One of the BBC Trust’s specified priorities – originating from its interpretation of the public purpose remit entitled “Global Outlook” – is to:
“Enable individuals to participate in the global debate on significant international issues”.
The Trust expands:
“”The BBC should inform conversation and debate, providing forums where its international audiences can debate issues they find important.”
The primary nature of linear broadcasting will remain the same as it is today, and even in the digital age BBC Global News will be providing content for mass consumption.
The nature of digital technology also means improved opportunities to connect with audiences – and BBC Global News will consider carefully the various access needs of its diverse audiences and continue to seek ways to give voice to its many listeners, viewers and users. From emails read out by presenters, to questions put to world leaders, to chatrooms and websites where people can debate and engage in dialogue free from fear and censorship, the BBC will make space available to support free speech and informed democracy.”
However, as we have seen on all too many occasions, the practical manifestation of that aspiration not infrequently turns BBC discussion boards and Facebook pages into places where “free speech and informed democracy” are usurped by conspiracy theory, racist tropes and politically motivated defamation and delegitimisation.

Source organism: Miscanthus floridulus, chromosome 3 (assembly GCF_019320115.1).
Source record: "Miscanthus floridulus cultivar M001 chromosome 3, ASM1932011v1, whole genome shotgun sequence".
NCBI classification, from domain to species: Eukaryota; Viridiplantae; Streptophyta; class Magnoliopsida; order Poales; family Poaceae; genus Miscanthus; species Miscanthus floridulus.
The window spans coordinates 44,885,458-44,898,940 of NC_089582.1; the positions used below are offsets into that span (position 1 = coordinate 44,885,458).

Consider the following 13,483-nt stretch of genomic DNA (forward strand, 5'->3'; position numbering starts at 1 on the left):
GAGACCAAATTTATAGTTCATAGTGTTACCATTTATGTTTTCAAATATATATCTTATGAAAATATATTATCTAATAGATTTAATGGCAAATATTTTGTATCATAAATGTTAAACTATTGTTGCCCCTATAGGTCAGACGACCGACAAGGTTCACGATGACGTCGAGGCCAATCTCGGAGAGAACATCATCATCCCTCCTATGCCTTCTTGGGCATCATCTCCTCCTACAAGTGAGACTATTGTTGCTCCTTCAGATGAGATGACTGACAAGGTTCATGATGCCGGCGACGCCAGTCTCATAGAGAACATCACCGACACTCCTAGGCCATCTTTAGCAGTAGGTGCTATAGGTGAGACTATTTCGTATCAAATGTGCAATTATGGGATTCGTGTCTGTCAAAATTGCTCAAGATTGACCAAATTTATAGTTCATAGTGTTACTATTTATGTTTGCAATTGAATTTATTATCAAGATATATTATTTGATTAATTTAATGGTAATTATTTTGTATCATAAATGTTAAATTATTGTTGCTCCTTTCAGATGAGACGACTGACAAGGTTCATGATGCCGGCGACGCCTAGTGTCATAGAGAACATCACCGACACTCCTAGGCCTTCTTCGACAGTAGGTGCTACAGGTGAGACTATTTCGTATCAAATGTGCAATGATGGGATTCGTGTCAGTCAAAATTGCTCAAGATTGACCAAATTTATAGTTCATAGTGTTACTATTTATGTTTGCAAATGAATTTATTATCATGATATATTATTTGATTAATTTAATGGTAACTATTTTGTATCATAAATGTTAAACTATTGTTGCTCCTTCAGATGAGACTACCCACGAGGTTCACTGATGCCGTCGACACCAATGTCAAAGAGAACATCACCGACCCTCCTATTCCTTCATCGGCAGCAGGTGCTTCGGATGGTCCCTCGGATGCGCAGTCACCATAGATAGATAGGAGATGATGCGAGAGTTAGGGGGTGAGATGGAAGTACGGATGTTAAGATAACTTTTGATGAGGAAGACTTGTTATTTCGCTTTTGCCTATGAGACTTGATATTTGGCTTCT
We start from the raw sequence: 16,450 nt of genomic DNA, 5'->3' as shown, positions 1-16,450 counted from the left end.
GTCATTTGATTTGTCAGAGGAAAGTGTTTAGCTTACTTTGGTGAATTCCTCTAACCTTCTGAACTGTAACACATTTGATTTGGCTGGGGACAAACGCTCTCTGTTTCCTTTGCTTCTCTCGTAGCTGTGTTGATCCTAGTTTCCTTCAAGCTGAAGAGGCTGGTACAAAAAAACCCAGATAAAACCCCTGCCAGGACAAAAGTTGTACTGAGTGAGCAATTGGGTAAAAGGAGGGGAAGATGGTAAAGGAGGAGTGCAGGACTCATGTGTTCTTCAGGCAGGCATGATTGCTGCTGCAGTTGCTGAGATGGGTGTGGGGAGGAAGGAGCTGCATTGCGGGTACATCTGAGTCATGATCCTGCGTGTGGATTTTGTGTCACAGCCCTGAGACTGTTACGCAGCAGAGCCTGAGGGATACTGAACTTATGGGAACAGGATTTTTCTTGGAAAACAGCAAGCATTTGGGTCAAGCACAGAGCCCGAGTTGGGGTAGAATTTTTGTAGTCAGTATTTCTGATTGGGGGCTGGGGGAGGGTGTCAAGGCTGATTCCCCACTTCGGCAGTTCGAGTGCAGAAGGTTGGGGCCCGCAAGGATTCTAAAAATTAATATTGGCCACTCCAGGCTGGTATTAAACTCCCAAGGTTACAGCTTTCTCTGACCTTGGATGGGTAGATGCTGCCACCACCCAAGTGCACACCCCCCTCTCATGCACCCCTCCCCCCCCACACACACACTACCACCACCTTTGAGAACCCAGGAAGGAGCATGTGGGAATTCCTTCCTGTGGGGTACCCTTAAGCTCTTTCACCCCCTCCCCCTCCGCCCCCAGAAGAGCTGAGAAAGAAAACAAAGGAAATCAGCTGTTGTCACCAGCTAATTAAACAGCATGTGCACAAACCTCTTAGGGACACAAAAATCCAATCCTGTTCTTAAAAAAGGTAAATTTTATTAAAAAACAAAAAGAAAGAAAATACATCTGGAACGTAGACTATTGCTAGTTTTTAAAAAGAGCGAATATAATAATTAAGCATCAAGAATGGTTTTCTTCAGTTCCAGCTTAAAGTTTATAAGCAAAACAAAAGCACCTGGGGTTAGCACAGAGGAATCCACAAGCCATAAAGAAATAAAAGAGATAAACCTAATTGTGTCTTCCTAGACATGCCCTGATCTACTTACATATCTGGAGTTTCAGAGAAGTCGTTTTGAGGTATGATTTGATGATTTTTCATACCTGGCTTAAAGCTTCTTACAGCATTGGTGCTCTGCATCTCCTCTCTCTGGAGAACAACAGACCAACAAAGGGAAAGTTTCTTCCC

On March 3rd the BBC News website decided to open its article titled “Netanyahu’s ‘chutzpah’ rocks Capitol and riles Obama” to comments from the public – with 338 responses. The next day an additional and related article headlined “Obama says Netanyahu’s Iran speech contains ‘nothing new’” was also opened to the public and it garnered 642 comments.
Even after moderation per the “house rules” which urge commenters to “keep your contributions civil, tasteful and relevant”, the comments sections of those two articles were replete with postings which were irrelevant to the topic of the two articles. Many of the comments were defamatory, promoted inaccurate information and propagated Nazi analogies along with tropes such as the ‘apartheid’ trope, the ‘Jewish lobby’ trope, the ‘dual loyalty’ trope and the ‘Jewish power’ trope. Below are just a few examples.
The provision of a space for the spread of such ideas obviously does nothing to support “informed democracy” or “debate” but it does contribute to the mainstreaming of antisemitic discourse and misinformed delegitimisation of Israel.
Shockingly, the BBC continues to fail to take this issue seriously.